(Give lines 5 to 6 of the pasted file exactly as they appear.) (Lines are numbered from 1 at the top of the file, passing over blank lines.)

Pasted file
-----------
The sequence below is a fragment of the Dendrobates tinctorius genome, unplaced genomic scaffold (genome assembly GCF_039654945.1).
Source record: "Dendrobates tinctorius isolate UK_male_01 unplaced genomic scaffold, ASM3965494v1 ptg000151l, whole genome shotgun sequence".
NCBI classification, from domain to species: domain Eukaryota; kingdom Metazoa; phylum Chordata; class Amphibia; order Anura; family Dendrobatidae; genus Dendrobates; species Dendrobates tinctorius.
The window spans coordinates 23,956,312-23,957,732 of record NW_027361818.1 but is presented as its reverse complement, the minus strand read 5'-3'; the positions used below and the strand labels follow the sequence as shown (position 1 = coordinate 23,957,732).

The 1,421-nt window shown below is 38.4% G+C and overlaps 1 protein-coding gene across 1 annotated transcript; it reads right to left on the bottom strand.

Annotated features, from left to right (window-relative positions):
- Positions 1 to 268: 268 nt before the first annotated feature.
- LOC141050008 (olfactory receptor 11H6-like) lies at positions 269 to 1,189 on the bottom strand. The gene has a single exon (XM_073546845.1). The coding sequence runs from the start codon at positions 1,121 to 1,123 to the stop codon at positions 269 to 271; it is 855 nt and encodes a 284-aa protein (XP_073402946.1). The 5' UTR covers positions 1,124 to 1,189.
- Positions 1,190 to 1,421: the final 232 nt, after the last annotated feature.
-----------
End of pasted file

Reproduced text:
The 1,421-nt window shown below is 38.4% G+C and overlaps 1 protein-coding gene across 1 annotated transcript; it reads right to left on the bottom strand.

Annotated features, from left to right (window-relative positions):